Gili Eco trust



As one of Indonesia’s top areas for scuba diving and a reputation for being the ‘turtle capital of the world’, with year round water temperatures about 28 degrees Celsius, the Gili islands have become popular for beginners and experienced divers alike.

There are about 18 dive sites around the three islands, with a variety of topography (slopes, walls, ridges and canyons) and an enormous amount of diverse marine life.

This includes black – and white tip reef sharks, lots of turtles (hawksbill and olive ridley), lionfish, scorpion fish, cuttle fish and octopus, moray eels, sea snakes, different types of rays (blue – spotted, eagle and, from December to March, manta rays)not to mention schools of bump head parrot fish every full moon and the occasional whale shark…plus countless varieties of hard and soft corals.

Haan’s Reef on Gili Air is fast becoming renowned for excellent “muck diving” where divers can see rare critters like frogfish, pink – leafed scorpion fish, flying gunard, mantis shrimp, nudibranchs, pygmy seahorses, robust ghost pipefish, blue ringed octopus and ringed pipefish.


Underwater Photographs courtesy of James White


Concerns about conserving the Gili Island’s dive sites have led to the creation of the Gili Eco Trust. All dive centers operating in the Gili islands have a fixed price agreement and have agreed to charge a one – time Rp65,000 ‘reef tax’ to every diver. This money is then used to pay for beach cleaning, recycling and conservation of the reefs, including the 63 artificial reef regeneration BIO ROCK projects.






There are currently now 63 biorock structure projects on
Gili Trawangan, Meno and Air at this time, their aim to recreate a coral reef and regenerate marine life around the islands.
Two electrodes supplied with low voltage direct current are submerged in sea water. Electrolytic reactions at the cathode cause minerals naturally present in sea water to build up. At the same time a wide range of organisms on or near the growing substrate are affected by electrochemically-changed conditions, shifting their growth rate.
Stray or loose living corals are carefully collected from nearby damaged reefs and transplanted onto the structures. They are attached with wires or wedged between steel bars. These coral pieces are quickly cemented into place by growing minerals forming over the structure’s surface. The reefs are electrically charged to grow.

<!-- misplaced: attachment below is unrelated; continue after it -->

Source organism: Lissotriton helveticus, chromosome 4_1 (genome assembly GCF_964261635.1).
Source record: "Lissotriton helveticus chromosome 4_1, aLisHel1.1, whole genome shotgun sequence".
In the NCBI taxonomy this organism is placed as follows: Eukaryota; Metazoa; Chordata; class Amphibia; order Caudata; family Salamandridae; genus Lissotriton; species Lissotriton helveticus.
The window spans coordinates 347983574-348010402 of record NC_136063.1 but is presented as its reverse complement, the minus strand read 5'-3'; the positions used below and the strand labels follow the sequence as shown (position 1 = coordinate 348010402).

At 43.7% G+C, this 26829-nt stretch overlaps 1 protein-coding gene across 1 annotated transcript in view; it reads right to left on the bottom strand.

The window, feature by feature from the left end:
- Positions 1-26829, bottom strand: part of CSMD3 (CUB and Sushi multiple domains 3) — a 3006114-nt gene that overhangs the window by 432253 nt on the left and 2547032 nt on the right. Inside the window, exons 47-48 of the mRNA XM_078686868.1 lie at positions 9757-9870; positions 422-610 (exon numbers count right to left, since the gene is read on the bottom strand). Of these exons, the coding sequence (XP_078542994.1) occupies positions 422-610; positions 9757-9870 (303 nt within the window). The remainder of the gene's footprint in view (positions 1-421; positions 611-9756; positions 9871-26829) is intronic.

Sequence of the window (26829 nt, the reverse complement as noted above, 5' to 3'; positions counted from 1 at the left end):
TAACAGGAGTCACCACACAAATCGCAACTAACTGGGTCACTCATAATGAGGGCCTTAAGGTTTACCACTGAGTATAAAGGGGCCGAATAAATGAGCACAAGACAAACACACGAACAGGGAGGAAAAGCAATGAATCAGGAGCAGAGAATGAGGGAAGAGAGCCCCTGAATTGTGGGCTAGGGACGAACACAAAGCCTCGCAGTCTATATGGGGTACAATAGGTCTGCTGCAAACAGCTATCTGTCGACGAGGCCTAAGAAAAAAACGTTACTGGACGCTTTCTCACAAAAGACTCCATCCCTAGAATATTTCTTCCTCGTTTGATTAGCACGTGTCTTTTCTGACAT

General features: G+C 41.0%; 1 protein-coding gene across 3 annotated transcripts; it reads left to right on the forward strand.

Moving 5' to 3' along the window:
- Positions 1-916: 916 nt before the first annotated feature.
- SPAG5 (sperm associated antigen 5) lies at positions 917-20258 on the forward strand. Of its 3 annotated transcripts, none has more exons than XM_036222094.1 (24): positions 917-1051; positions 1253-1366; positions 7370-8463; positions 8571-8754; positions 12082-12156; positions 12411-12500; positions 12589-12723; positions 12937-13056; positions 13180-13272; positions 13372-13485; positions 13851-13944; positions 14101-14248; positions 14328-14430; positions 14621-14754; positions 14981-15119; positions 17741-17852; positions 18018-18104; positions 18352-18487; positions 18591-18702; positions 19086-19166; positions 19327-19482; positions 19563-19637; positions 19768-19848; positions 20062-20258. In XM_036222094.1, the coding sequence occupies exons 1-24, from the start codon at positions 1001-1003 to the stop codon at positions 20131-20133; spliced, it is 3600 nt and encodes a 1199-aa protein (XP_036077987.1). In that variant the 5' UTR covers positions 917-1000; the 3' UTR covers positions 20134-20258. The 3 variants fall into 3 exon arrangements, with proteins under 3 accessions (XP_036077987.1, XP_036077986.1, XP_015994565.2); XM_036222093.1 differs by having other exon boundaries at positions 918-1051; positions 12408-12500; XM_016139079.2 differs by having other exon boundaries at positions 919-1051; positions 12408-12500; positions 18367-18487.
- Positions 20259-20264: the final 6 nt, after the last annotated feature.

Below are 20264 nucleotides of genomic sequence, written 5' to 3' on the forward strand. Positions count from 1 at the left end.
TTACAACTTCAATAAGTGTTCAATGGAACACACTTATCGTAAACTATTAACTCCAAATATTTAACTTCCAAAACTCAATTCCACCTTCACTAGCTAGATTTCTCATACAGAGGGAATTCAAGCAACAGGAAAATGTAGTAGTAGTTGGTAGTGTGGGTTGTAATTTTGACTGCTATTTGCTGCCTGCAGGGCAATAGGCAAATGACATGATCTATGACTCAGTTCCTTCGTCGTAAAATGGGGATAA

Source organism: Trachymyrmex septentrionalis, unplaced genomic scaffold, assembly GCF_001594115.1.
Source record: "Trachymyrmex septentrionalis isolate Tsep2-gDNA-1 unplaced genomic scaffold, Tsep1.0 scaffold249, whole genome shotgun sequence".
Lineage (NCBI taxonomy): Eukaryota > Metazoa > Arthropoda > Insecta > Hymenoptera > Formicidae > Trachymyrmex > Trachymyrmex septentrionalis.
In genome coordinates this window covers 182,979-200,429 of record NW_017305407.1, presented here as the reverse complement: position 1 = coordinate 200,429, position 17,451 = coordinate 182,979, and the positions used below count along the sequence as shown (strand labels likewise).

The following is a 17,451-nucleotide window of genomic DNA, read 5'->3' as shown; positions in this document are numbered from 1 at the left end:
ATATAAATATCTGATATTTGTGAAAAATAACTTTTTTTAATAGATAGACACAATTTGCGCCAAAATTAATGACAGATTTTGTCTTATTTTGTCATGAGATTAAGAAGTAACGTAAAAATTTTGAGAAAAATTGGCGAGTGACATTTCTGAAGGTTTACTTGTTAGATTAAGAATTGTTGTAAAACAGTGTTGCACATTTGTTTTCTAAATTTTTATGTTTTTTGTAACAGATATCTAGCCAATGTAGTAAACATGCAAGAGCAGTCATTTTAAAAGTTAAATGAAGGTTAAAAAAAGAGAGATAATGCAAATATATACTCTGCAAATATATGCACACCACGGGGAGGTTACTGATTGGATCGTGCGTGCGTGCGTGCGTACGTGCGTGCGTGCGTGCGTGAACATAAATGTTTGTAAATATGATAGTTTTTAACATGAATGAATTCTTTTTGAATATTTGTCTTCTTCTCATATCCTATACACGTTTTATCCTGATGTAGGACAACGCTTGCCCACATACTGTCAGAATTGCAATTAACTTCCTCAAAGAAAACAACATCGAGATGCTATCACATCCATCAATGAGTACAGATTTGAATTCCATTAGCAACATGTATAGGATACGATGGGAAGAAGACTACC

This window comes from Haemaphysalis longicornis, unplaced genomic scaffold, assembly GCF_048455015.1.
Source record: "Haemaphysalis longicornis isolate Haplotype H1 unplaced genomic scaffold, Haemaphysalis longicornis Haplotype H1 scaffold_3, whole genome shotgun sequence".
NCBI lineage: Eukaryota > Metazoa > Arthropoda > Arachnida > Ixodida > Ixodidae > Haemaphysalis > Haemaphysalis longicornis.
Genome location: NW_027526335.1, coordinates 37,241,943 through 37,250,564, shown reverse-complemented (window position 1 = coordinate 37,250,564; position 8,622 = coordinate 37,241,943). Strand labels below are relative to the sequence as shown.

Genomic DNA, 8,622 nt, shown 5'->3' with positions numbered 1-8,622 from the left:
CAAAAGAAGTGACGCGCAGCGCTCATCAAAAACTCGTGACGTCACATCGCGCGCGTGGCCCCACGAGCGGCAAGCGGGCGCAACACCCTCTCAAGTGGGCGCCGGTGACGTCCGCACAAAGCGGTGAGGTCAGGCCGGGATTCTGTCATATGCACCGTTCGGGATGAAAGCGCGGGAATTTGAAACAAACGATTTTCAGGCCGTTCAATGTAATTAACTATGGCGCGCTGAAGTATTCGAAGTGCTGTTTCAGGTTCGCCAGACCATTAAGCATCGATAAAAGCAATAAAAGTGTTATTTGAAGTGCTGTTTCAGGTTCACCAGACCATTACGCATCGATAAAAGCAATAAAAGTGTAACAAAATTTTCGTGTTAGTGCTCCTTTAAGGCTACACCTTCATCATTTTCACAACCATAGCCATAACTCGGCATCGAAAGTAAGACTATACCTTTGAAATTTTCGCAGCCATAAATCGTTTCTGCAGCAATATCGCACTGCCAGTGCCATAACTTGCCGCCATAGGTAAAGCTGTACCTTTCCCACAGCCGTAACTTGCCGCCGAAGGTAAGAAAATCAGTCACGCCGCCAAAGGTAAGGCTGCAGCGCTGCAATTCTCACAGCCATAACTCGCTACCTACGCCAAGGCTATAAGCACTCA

The reef restoration project is only one phase of a bigger overall plan. The timescale of the project is many years as coral grows slowly and releases spores only once a year to repopulate other areas. One of the many benefits of the reef restoration project is that reef fish, schooling fish and many other marine life forms gravitate to the area. It is a fish nursery as well as a coral nursery and therefore will become an excellent snorkeling and dive sites area.

The locations of the new artificial reefs on Gili Trawangan start in front of Villa Ombak hotel and are positioned all along the beach front up untill North Beach. They are all in water 8-16 metres deep, with structures made of steel bars, all vary in shapes and sizes from tunnels to domes and swim through’s, even an aeroplane and a starfish.

Go and have a look !

* January 2008 update [ click here ]

* August 2008 update     [ click here ]

* December 2008 update [ click here ]

* November 2012 update [ click here ]



Just along the beach a few hundred meters walk you will find Dino Café where the owner, Pak Dino, a keen conservationist has in front of his Warung a large turtle hatchery. Eggs are collected by the local people and rather than being sold to a market they are bought by the sanctuary and placed in secure incubation areas. After hatching they are kept in holding tanks until the turtles are large and healthy enough to be released into the sea.


Although the project is government sponsored donations are always appreciated to help meet the costs for foods and medicine. Pak Dino is always on hand to give friendly conversation information on the progress of turtles and eggs.
Please remember never to touch the turtles either in the tanks or in the sea.






[ click here ] for the more Turtles information

[ click here ] for the latest Turtle release update December 2009


Guinness Book of World Records TM – 15 April 2008
(Longest open salt water SCUBA dive attempt)

On this day Will Goodman started his record dive on Gili Trawangan, Lombok, Indonesia, Will smashed his old dive record with the unofficial new time of 33 hours and 30 minutes. Congratulations to Will and all the team that helped. The entire island of Gili Trawangan was with you and personnally think it was an amazing achievement in such a remote part of the world as well.

A great team effort by all involved, over 32 divers, 8 witnesses, film crews and a group of organisers, boat captains, tank fillers, and a lot of generall helpers, all helped to bring the islands community together.

And of course the money raised for the children in the school and awareness to the islands was also a great achievement by all involved.

For more information, pictures and videos   [ click here ]

See the latest update to Will Goodman and his new record breaking dive when on January 7th 2010 with the support of the Gili Trawangan community he stayed underwater for an incredible total of 48 hours and 9 minutes and 17 seconds.

Watch the video    [ click here ]